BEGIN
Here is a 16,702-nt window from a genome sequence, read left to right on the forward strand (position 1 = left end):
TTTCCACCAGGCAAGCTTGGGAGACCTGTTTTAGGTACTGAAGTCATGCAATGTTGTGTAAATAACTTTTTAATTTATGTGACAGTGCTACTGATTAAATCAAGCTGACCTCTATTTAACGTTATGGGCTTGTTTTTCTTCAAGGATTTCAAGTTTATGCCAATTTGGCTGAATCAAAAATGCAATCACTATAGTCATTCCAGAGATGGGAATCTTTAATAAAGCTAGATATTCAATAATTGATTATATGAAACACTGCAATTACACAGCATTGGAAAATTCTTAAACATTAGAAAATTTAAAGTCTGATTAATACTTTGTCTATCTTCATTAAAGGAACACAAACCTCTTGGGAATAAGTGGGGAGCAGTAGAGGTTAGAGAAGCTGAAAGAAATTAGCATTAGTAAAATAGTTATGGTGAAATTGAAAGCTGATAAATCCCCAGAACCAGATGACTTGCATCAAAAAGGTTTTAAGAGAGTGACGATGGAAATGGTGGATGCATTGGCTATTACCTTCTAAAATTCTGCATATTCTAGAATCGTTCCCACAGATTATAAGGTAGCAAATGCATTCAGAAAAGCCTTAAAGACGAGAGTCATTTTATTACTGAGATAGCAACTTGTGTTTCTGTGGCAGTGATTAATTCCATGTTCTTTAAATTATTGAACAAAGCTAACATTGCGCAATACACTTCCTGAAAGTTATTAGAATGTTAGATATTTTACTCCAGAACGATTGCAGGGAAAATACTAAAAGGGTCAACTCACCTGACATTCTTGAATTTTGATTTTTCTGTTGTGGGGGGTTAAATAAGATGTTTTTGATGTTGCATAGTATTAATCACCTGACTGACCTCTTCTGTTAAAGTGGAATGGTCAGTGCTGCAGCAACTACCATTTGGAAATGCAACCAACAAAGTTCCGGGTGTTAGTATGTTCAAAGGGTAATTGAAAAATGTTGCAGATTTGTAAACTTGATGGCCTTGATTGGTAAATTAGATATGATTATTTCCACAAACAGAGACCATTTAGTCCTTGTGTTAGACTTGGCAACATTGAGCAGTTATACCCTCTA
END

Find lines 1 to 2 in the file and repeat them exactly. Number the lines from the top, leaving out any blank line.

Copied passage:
Here is a 16,702-nt window from a genome sequence, read left to right on the forward strand (position 1 = left end):
TTTCCACCAGGCAAGCTTGGGAGACCTGTTTTAGGTACTGAAGTCATGCAATGTTGTGTAAATAACTTTTTAATTTATGTGACAGTGCTACTGATTAAATCAAGCTGACCTCTATTTAACGTTATGGGCTTGTTTTTCTTCAAGGATTTCAAGTTTATGCCAATTTGGCTGAATCAAAAATGCAATCACTATAGTCATTCCAGAGATGGGAATCTTTAATAAAGCTAGATATTCAATAATTGATTATATGAAACACTGCAATTACACAGCATTGGAAAATTCTTAAACATTAGAAAATTTAAAGTCTGATTAATACTTTGTCTATCTTCATTAAAGGAACACAAACCTCTTGGGAATAAGTGGGGAGCAGTAGAGGTTAGAGAAGCTGAAAGAAATTAGCATTAGTAAAATAGTTATGGTGAAATTGAAAGCTGATAAATCCCCAGAACCAGATGACTTGCATCAAAAAGGTTTTAAGAGAGTGACGATGGAAATGGTGGATGCATTGGCTATTACCTTCTAAAATTCTGCATATTCTAGAATCGTTCCCACAGATTATAAGGTAGCAAATGCATTCAGAAAAGCCTTAAAGACGAGAGTCATTTTATTACTGAGATAGCAACTTGTGTTTCTGTGGCAGTGATTAATTCCATGTTCTTTAAATTATTGAACAAAGCTAACATTGCGCAATACACTTCCTGAAAGTTATTAGAATGTTAGATATTTTACTCCAGAACGATTGCAGGGAAAATACTAAAAGGGTCAACTCACCTGACATTCTTGAATTTTGATTTTTCTGTTGTGGGGGGTTAAATAAGATGTTTTTGATGTTGCATAGTATTAATCACCTGACTGACCTCTTCTGTTAAAGTGGAATGGTCAGTGCTGCAGCAACTACCATTTGGAAATGCAACCAACAAAGTTCCGGGTGTTAGTATGTTCAAAGGGTAATTGAAAAATGTTGCAGATTTGTAAACTTGATGGCCTTGATTGGTAAATTAGATATGATTATTTCCACAAACAGAGACCATTTAGTCCTTGTGTTAGACTTGGCAACATTGAGCAGTTATACCCTCTA